A repurposed wedding dress can become a beautiful infant burial gown for a baby that never made it to its full term. It’s called an angel gown, and it can help comfort grieving parents when nothing else can.
The gowns are made from donated dresses, with sizes ranging from those fitting the tiniest preemies to full-term babies that do not survive birth or their time in the hospital, due to complications from prematurity or other reasons. They are offered to hospitals and birthing centers, and sometimes directly to families for free.
During her pregnancy, Brandy Williamson of Durham, North Carolina, thought her unborn baby was healthy and strong, so when she started having problems in the second trimester, she didn’t think much of it at first. But one day, a doctor told her that she was suffering from severe placental abruption. It was a devastating diagnosis, and she was given just four days to make memories with her daughter, Karolina.
Then she saw an article about a volunteer group in Texas that turns wedding dresses into angel gowns for families who have lost their babies. It inspired her to start a similar project in the Capital Region of New York. “I want to make sure no grieving parent has to look through the lost and found tub at the hospital for something to bury their child in,” she says. “Or have to go out and spend money on a special outfit for their little angel.”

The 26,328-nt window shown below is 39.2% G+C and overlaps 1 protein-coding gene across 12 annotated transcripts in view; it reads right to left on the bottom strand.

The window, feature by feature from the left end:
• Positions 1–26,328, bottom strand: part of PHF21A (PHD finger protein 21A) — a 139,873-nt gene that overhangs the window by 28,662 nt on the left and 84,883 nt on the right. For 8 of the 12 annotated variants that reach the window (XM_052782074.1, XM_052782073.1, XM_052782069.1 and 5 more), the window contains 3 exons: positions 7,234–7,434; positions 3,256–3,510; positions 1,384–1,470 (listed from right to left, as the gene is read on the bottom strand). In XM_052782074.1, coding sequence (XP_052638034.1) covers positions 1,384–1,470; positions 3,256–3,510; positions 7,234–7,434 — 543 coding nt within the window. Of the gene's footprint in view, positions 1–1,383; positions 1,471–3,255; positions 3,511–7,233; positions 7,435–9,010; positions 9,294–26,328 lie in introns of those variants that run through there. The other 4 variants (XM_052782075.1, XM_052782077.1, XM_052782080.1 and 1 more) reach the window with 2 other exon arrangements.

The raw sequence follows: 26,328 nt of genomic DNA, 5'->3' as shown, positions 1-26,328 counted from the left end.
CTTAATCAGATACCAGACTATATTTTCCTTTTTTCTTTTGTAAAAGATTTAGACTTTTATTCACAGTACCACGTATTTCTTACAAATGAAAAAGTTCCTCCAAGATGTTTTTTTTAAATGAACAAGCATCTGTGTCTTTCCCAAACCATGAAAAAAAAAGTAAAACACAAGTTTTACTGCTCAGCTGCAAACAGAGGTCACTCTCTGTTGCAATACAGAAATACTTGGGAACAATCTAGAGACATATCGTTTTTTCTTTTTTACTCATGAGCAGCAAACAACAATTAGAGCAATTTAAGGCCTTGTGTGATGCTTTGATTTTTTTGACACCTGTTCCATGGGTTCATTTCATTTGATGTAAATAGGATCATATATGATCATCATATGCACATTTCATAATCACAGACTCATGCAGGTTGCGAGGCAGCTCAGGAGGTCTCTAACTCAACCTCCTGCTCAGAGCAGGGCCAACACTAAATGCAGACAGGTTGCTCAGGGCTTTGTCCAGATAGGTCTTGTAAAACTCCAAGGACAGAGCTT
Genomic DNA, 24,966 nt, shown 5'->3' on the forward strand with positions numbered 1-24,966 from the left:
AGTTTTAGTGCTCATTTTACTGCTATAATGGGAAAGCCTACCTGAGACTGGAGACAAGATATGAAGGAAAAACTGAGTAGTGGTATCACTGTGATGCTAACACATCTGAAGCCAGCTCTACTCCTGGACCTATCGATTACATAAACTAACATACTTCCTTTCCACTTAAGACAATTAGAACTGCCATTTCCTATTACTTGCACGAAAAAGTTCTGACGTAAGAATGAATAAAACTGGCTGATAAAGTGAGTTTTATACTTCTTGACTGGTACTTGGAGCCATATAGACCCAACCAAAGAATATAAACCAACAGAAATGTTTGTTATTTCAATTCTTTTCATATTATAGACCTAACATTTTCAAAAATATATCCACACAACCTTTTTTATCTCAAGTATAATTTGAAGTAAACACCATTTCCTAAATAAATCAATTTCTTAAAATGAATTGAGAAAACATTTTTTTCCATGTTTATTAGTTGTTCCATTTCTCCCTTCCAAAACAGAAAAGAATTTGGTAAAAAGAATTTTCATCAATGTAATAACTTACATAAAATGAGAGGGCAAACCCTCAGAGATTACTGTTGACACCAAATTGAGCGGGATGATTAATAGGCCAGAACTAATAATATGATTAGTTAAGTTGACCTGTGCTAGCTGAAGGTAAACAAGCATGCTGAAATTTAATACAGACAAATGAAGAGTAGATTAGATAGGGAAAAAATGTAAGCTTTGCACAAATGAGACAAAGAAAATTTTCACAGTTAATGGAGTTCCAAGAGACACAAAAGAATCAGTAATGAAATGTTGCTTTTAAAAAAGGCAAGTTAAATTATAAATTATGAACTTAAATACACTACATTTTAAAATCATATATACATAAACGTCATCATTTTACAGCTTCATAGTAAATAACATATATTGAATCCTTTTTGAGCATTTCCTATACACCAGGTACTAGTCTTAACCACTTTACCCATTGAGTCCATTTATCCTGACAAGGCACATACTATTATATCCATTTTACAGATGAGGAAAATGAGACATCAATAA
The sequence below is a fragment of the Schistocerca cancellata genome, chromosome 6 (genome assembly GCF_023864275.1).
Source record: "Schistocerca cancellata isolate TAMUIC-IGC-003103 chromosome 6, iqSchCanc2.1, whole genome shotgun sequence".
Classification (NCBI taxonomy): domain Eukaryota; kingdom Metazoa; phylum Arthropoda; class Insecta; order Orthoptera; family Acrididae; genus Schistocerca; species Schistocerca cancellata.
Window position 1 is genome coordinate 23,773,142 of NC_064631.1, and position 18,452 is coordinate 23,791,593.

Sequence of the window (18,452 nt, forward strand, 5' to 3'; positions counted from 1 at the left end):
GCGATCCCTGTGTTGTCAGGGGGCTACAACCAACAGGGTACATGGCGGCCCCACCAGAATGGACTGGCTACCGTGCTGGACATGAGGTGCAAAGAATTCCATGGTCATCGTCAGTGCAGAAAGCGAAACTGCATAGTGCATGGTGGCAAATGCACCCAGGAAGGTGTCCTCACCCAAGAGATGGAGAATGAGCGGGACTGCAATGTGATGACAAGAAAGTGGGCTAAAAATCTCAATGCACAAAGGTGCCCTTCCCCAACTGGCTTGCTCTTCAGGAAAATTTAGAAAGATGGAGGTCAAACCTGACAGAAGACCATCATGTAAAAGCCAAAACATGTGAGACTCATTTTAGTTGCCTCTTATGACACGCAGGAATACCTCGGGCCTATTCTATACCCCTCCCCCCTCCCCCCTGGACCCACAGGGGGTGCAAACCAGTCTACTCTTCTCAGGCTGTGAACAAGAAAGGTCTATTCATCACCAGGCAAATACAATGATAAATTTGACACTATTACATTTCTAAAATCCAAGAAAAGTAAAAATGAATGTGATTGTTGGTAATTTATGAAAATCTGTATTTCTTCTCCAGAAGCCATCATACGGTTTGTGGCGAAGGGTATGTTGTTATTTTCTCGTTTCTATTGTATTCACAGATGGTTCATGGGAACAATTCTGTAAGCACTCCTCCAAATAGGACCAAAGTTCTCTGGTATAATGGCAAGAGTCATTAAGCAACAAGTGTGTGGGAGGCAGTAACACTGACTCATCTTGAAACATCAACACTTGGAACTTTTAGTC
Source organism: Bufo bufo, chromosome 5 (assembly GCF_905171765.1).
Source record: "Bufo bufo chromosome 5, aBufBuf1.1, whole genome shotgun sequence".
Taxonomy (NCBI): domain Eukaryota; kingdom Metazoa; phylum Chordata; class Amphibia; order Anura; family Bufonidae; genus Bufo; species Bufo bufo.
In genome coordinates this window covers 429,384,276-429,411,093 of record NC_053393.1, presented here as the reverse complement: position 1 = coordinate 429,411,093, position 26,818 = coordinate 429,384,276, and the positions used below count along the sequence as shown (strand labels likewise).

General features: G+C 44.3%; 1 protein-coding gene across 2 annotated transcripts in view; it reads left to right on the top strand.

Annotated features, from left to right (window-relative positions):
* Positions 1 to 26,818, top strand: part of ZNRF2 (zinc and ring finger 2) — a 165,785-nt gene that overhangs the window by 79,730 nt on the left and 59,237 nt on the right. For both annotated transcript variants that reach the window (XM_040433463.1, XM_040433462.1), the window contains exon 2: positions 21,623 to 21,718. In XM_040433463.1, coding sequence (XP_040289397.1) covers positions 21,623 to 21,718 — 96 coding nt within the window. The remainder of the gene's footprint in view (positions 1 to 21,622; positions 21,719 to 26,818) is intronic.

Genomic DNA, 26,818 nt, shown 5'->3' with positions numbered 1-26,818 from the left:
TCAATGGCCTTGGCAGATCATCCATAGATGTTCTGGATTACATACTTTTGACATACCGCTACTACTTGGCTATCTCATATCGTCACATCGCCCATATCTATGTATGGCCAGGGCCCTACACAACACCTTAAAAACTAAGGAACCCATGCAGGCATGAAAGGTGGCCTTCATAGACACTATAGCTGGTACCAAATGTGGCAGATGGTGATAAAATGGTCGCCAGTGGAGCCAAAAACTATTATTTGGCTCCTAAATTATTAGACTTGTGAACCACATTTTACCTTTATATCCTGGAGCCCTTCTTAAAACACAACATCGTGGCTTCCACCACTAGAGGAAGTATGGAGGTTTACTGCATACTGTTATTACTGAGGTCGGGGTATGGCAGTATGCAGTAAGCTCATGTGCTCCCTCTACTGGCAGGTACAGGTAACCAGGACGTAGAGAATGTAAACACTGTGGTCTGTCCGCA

Edith Hauer of Darwin, Minnesota, was one of the early volunteers for the Angel Gowns Project, now with more than 500 seamstresses across the country who work to create the final outfits for infants who do not survive birth or their time in the NICU. Each gown is handmade and comes with a knitted hat and blanket, a keepsake charm in the shape of a heart or cross and a Bible verse. It is designed so the baby can be dressed, wrapped and buried in it. Each dress that is donated can become about 10 little angel gowns.
For many, it takes a lot of courage to donate a wedding dress. But the reward of knowing that a dress will be transformed into a tiny garment for an angel baby is worth it.
If you would like to donate a wedding dress or other satin fabric, you can do so through the website for the Capital Region of New York at angelgowns.org. The seamstresses also need white and ivory thread, white and ivory 1/4-inch fabric ribbon and tiny white and ivory pearl buttons. Other supplies they need include Tide PODS, OxiClean laundry spray and Ziploc bags in one to two gallon sizes. The organization also accepts monetary donations. Donors can sponsor a dress for a seamstress who can’t afford to pay for the materials she needs to make the gowns. They can also donate wedding dresses they no longer wear or a gift card for a local bridal store.